• Thyroid nodule: may be single or multiple and represent adenomas, cysts or malignancy.
  • Thyroglossal cysts: a painless, smooth fluctuant mass that rises on tongue protrusion.
  • Laryngocele: a reducible tense mass that can increase in size during sneezing or nose blowing.

Causes of a neck lump located in the anterior triangle

The anterior triangle refers to the area of the neck anterior to the sternocleidomastoid muscle:

  • Lymph node: often multiple and associated with underlying infection or malignancy.
  • Lipoma: a solitary painless, rubbery, smooth mass.
  • Epidermoid cyst: a solitary painless mass (can be painful with overlying erythema if ruptured/infected) that has an associated punctum in the epidermis overlying the lesion. They are tethered to the epidermis and contain keratin.
  • Submandibular gland swelling: typically located medial to the angle of the mandible and may be caused by a salivary gland stone (sialolithiasis) and/or infection of the gland (sialoadenitis).
  • Branchial cyst: present from birth and typically noticed in early adulthood when it becomes swollen due to infection.
  • Carotid artery aneurysm: a pulsatile mass with an audible bruit on auscultation.
  • Carotid body tumour: pulsatile and can be moved side to side but not up and down (due to the carotid sheath).
  • Laryngocele: a reducible tense mass which increases in size during sneezing or nose blowing.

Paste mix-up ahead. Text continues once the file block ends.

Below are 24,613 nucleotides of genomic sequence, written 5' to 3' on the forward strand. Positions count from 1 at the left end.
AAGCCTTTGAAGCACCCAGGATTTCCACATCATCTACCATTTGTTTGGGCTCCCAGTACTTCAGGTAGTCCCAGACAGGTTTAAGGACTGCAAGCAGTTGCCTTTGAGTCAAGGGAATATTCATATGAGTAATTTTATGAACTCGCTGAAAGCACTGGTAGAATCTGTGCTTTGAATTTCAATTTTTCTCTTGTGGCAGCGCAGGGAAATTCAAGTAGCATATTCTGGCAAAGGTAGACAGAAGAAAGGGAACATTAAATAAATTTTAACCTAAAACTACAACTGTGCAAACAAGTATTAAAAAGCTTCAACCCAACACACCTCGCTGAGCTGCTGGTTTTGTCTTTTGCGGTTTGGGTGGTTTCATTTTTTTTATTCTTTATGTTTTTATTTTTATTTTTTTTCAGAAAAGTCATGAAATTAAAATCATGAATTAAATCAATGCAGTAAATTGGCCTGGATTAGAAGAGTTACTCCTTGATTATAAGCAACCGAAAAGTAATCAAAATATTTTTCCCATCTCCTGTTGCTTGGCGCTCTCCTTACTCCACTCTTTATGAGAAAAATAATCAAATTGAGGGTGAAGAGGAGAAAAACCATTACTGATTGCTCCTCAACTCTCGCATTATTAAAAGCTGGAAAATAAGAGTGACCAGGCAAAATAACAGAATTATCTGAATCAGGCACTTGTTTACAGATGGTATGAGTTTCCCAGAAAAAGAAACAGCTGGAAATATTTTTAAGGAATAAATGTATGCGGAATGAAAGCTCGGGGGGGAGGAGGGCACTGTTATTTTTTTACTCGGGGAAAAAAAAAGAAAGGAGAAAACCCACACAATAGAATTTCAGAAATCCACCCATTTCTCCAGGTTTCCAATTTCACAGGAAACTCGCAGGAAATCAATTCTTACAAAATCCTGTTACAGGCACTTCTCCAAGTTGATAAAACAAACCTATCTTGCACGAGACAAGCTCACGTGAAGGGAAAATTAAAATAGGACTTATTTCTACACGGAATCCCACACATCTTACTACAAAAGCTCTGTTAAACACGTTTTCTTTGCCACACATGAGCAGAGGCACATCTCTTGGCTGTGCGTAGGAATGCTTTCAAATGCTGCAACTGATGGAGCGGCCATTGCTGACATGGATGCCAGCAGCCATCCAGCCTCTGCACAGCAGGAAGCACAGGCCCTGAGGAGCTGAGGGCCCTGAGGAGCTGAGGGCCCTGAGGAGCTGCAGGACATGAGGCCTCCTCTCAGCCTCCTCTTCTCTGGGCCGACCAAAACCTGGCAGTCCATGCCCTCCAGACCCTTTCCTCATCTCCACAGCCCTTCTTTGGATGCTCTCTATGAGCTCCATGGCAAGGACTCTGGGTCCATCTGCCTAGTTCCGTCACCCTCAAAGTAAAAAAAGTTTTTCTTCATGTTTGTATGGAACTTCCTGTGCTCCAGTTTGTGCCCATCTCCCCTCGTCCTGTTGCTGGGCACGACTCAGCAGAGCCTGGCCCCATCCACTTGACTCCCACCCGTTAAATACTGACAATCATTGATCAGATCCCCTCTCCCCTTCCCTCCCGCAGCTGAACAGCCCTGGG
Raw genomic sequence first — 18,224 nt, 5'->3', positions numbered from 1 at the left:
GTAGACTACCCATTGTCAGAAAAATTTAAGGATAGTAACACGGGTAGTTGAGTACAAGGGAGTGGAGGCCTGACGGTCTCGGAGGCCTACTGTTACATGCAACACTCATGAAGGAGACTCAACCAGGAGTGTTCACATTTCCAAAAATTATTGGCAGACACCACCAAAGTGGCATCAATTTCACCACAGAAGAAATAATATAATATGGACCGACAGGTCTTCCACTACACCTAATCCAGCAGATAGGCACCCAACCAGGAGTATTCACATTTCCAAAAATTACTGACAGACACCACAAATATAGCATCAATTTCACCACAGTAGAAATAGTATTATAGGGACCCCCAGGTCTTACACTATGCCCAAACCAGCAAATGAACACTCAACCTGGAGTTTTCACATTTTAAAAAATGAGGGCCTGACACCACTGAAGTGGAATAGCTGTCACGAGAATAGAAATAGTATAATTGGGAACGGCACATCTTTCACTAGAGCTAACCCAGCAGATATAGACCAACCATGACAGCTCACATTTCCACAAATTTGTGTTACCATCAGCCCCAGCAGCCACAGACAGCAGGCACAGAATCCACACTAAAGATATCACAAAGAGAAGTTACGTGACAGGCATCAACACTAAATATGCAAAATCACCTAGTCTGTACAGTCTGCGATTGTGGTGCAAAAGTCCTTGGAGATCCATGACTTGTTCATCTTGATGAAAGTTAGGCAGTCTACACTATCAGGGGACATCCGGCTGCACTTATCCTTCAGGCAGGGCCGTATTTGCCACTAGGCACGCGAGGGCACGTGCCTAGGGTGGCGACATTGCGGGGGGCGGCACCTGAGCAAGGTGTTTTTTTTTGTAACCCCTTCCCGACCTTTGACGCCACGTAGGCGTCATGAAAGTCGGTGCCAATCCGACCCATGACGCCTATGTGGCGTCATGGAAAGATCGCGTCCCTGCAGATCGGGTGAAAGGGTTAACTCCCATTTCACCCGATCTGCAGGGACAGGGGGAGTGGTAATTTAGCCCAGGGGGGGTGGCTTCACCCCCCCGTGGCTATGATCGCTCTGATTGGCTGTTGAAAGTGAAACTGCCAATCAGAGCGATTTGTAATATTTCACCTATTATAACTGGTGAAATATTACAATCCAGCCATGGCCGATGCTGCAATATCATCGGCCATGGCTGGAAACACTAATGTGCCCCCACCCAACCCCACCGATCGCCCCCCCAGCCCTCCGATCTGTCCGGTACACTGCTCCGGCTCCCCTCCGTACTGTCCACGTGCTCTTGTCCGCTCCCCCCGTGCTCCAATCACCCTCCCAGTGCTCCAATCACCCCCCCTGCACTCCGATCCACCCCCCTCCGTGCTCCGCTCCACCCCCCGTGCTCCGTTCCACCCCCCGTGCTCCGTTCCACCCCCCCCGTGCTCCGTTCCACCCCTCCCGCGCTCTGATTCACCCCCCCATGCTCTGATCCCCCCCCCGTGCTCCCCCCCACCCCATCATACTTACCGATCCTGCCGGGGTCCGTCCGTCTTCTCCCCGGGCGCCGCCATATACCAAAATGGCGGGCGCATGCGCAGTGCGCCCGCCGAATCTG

Causes of a neck lump located in the posterior triangle

The posterior triangle refers to the area of the neck posterior to the sternocleidomastoid muscle:

  • Lymph node: often multiple and associated with underlying infection or malignancy.
  • Lipoma: a solitary painless, rubbery, smooth mass.
  • Epidermoid cyst: a solitary painless mass (can be painful with overlying erythema if ruptured/infected) that has an associated punctum in the epidermis overlying the lesion. They are tethered to the epidermis and contain keratin.
  • Subclavian artery aneurysm: a pulsatile mass with an audible bruit on auscultation.
  • Pharyngeal pouch: a reducible mass.
  • Cystic hygroma: a fluctuant mass which transilluminates typically located on the left side of the neck.
  • Branchial cyst: present from birth and typically noticed in early adulthood when it becomes swollen due to infection.
  • Mass in the tail of the parotid gland: typically associated with pleomorphic adenoma or primary parotid malignancy.

Reviewers

Mr Ben Cosway

Senior ENT Registrar

Mr Krishan Ramdoo

Senior ENT Registrar


References

  1. Steven Fruitsmaak. Adapted by Geeky Medics. Epidermoid cyst. Licence: CC BY-SA. Available from: [LINK].
  2. Vardhan Kothapalli. Adapted by Geeky Medics. Cystic hygroma. Licence: CC BY-SA. Available from: [LINK].
  3. BigBill58. Adapted by Geeky Medics. Branchial cyst. Licence: CC BY-SA. Available from: [LINK].
  4. Bp20151130. Adapted by Geeky Medics. Thyroglossal cyst. Licence: CC BY-SA. Available from: [LINK].
  5. Drahreg01. Adapted by Geeky Medics. Goitre. Licence: CC BY-SA. Available from: [LINK].
  6. Olek Remesz. Adapted by Geeky Medics. Licence: CC BY. Available from: [LINK].
  7. Coronation Dental Specialty Group. Adapted by Geeky Medics. Lymphadenopathy. Licence: CC BY-SA. Available from: [LINK].
  8. James Heilman, MD. Adapted by Geeky Medics. Submandibular gland. Licence: CC BY-SA. Available from: [LINK].